Thanksgiving Leftovers Salad | The Nibble Webzine Of Food Adventures - The Nibble Webzine Of Food Adventures Thanksgiving Leftovers Salad | The Nibble Webzine Of Food Adventures
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TIP OF THE DAY: Lighter Thanksgiving Leftovers–In Salads

Here’s our list of Thanksgiving leftovers:

  • Appetizers: cheese, crudités and dip, deviled eggs, nuts, olives
  • Cranberry sauce
  • Fresh herbs (parsley, rosemary sage, thyme)
  • Gravy
  • Stuffing
  • Turkey
  • Vegetables: brussels sprouts, corn pudding, mashed potatoes
    We’ve been deluged with leftover recipes for pizza, pot pie, sliders, and other foods that are as heavy as yesterday’s meal. So our tip today is:

    Give your stomach a break: Eat lighter.

    To us, that means salad. Here are two suggestions:

    It’s an easy recipe: Take whatever you have and make a layered salad. If you don’t have enough salad greens:

    Layered Salad

    [1] Make a layered salad with Thanksgiving leftovers (photo courtesy Taste Of Home).

  • Look in the cupboard or freezer for artichoke hearts, green beans, peas and other vegetables.
  • Check the fridge for carrots, celery and other staples: apples, oranges, pears, etc.
  • Throw in an onion, nuts, olives…whatever you can find.
    A simple vinaigrette keeps things light, but here’s the creamy dressing shown in the photo, from Taste Of Home:


  • 1-1/2 cups mayonnaise
  • 1/2 cup sour cream (substitute yogurt)
  • 1 tablespoon snipped fresh dill or 1 teaspoon dill weed
  • 3/4 teaspoon dried basil
  • 1/2 teaspoon salt
  • 1/8 teaspoon pepper

    1. COMBINE all ingredients. Let the flavors meld for 30 minutes before serving.


    Leftover Turkey Salad
    This recipe from Gordon Ramsay Restaurant Group adapts a Szechuan classic, Bang-Bang Chicken (photo below).

    Bang-Bang Chicken
    [3] A version of the “original,” Bang-Bang Chicken. Here’s the recipe from Kitchen Nine.



    This recipe for Bang-Bang Turkey Salad was developed by the head chef at Gordon Ramsay’s Bread Street Kitchen restaurant. Prep time is 15 minutes.
    Ingredients For 2 Servings

    For The Salad

  • 2.5 cups leftover turkey breast/thigh shredded
  • 2/3 cup bean sprouts
  • 1/2 cup watercress (we used 2 cups)
  • 1/4 cup daikon, shredded
  • 4 teaspoons combined fresh chili and ginger, chopped and blanched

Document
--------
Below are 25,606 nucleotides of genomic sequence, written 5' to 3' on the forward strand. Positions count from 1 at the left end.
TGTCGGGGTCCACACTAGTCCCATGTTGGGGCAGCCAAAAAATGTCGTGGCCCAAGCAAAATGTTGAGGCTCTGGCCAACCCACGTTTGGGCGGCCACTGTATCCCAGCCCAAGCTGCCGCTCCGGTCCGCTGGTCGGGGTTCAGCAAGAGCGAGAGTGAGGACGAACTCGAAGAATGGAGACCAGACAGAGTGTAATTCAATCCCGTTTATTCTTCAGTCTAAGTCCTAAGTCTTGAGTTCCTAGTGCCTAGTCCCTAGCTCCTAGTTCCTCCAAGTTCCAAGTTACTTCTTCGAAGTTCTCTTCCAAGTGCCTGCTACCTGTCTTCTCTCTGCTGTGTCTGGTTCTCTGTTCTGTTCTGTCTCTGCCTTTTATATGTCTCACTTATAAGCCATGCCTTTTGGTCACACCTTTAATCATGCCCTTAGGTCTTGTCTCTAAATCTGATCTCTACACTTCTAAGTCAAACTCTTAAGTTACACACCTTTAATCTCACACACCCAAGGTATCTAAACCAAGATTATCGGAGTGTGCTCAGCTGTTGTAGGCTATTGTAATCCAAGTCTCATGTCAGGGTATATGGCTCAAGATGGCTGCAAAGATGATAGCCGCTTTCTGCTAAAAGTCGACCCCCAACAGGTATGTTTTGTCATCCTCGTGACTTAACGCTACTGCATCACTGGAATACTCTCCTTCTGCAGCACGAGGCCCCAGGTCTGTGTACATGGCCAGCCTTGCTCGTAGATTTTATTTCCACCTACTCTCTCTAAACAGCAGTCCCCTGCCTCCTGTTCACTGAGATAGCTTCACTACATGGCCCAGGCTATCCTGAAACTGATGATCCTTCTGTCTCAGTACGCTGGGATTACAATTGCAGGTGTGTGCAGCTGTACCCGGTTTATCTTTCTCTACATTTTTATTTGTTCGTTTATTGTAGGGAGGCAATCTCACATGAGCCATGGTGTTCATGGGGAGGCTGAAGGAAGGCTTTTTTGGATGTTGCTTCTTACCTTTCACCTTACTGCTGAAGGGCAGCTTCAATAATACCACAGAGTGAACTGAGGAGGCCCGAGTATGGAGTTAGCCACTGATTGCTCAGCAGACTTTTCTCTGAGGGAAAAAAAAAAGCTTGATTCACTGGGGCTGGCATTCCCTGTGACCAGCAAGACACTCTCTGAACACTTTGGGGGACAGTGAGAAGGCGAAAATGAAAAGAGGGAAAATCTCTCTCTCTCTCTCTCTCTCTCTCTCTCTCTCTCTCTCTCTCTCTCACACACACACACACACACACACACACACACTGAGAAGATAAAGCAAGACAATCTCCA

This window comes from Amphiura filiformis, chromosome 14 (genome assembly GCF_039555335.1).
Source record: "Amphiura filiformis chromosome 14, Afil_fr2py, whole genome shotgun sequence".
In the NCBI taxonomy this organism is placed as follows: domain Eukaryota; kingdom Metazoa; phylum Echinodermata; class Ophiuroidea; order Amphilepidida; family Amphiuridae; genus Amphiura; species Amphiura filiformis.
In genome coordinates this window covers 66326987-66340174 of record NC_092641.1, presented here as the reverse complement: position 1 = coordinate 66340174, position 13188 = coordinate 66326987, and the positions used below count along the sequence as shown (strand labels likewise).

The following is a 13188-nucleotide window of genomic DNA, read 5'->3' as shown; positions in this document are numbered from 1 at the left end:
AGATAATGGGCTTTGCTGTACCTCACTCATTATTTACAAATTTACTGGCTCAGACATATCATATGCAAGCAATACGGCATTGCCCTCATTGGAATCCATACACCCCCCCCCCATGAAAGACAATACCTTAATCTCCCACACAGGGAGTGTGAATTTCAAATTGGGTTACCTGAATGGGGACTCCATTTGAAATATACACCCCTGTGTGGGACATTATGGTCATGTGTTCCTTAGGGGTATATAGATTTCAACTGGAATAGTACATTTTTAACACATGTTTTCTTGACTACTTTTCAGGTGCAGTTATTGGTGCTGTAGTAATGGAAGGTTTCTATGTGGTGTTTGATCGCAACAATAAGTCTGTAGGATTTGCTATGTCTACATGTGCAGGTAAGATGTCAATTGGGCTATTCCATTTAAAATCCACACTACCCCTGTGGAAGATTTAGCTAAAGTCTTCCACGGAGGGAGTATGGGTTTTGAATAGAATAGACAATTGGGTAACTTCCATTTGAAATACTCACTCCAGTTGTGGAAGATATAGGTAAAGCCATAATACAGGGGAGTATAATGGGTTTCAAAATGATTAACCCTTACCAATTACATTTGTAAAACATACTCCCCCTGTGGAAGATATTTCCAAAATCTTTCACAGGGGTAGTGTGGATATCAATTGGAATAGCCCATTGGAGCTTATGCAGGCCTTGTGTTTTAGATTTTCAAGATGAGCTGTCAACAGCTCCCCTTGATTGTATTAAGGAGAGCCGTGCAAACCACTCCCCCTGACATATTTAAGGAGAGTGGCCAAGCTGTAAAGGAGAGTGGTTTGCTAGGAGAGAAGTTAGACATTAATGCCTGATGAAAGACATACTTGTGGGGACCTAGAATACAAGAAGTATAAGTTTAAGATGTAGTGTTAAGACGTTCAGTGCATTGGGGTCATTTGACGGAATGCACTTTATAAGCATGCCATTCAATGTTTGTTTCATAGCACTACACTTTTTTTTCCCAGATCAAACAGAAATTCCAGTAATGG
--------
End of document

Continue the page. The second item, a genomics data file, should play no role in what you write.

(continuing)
• Salt and olive oil, as needed
    For The Garnish

  • 4 spring onions, chopped (substitute green onions or scallions—the difference)
  • Half a bunch coriander, chopped
  • 1/3 cup breakfast radishes
  • 1/4 cup toasted peanuts
  • 2 teaspoons sesame seeds
    For The Sauce

  • 1/2 chopped onion
  • 2 tablespoons sriracha or other chili-garlic paste/sauce
  • 1-1/2 teaspoons minced garlic
  • Optional: 2 teaspoons red pepper flakes
  • 1/2 cup water
  • 1/4 cup creamy peanut butter
  • 2 tablespoons toasted (Asian) sesame oil
  • 2 teaspoons mirin
  • 2 teaspoons rice wine vinegar
  • Pinches of sugar and paprika

    1. WASH all the salad ingredients and finely slice the radishes, spring onions and daikon.

    2. MAKE the sauce: Heat the olive oil in a saucepan over medium. Add the onion, sriracha, red pepper flakes and garlic, and cook, stirring, until the onion is tender, about 5 minutes. Add the remaining ingredients to the onion mixture; cook and stir until smooth. Reduce the heat to low and simmer until thickened, about 15 minutes.

    2. MIX the watercress, bean sprouts, radishes, daikon, ginger and chili and season with salt and olive oil. Place them in the serving bowl.

    3. PLACE the turkey on top of the salad, then add the sauce. Garnish with the spring onions, coriander and radishes and place on top. Finish with the toasted peanuts and sesame seeds.

    You may see dishes called Bang-Bang Chicken on Chinese and other restaurant menus (photo #3). Usually an appetizer in Chinese restaurants, it’s popular enough to be a main course salad at non-Asian restaurants such as Bonefish Grill and Cheesecake Factory.

    According to, Bang-Bang Chicken is a traditional Szechuan Chinese recipe of cold chicken drizzled with a spicy and nutty sauce (e.g. peanut sauce). It’s a street food, sold as a snack by street vendors in the Szechuan (Sichuan) province.

    The dish can be found on menus as “shredded chicken with sesame sauce.” It is also called bon bon, pon pon, or pang bang chicken.

    The chicken is tenderized and shredded by pounding with a heavy wooden stick. The word bàng in Mandarin means stick (and is pronounced somewhere between bong and pong).


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